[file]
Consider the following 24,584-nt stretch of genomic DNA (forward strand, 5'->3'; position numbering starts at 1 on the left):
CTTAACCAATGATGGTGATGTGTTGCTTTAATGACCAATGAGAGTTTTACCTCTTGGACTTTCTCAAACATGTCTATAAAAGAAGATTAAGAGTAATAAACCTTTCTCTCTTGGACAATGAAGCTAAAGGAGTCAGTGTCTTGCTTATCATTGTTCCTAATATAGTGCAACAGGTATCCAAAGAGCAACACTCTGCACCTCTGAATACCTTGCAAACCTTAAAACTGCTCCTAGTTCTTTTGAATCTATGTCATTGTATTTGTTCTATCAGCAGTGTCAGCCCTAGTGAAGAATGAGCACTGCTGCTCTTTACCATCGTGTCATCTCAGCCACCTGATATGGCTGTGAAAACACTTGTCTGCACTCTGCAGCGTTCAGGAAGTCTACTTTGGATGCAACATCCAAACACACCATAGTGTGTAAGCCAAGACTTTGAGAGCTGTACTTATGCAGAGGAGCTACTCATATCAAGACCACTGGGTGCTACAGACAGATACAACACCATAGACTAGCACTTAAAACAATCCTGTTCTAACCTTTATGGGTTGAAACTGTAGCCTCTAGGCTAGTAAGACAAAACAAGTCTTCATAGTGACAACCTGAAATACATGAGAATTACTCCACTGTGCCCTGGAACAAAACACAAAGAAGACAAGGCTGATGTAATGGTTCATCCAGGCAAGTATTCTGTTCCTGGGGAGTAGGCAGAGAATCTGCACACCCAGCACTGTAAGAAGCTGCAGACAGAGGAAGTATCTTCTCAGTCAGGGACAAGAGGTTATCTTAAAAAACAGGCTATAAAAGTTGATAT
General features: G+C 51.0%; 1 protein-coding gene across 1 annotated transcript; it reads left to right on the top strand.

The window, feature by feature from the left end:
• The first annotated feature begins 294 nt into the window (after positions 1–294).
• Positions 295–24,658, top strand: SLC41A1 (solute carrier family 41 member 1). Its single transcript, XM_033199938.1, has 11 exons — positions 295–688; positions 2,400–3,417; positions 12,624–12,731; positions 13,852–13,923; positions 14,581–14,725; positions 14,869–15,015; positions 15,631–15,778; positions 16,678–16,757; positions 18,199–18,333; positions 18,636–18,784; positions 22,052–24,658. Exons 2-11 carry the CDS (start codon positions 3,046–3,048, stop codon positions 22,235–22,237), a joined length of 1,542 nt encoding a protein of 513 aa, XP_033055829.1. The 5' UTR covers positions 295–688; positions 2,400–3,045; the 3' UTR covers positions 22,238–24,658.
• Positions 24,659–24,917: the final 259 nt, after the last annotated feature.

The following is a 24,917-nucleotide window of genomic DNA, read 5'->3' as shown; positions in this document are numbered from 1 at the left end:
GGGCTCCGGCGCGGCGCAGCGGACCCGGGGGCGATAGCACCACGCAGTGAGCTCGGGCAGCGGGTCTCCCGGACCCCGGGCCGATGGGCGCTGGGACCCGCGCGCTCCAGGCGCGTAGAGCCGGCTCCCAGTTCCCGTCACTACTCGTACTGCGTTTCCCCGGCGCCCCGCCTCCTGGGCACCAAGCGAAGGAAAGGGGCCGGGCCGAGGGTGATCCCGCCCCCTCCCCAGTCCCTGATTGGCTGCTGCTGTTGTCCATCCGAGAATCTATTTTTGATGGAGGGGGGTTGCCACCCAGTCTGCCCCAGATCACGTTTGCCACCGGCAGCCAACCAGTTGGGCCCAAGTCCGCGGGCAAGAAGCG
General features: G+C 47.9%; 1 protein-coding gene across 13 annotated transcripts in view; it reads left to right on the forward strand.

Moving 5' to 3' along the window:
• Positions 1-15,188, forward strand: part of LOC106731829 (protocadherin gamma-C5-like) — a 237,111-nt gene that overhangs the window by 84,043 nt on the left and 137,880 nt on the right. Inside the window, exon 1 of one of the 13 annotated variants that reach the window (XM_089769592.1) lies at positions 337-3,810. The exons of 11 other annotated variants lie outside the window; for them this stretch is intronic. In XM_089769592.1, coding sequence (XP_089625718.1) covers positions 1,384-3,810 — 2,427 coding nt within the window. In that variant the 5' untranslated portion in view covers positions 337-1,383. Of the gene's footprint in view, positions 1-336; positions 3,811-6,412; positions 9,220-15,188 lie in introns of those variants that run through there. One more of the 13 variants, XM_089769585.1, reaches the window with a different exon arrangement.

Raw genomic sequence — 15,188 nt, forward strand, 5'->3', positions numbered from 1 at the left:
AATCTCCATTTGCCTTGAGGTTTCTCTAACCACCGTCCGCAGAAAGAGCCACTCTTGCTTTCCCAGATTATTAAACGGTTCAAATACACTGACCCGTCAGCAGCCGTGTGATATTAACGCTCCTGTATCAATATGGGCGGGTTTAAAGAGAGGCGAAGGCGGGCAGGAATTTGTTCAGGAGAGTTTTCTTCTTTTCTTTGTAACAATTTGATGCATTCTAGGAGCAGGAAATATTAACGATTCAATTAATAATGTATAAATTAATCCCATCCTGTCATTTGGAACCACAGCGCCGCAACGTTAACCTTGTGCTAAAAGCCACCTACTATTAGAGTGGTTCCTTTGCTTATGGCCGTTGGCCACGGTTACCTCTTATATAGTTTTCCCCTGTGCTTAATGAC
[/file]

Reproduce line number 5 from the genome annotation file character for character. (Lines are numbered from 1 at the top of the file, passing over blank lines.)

• The first annotated feature begins 294 nt into the window (after positions 1–294).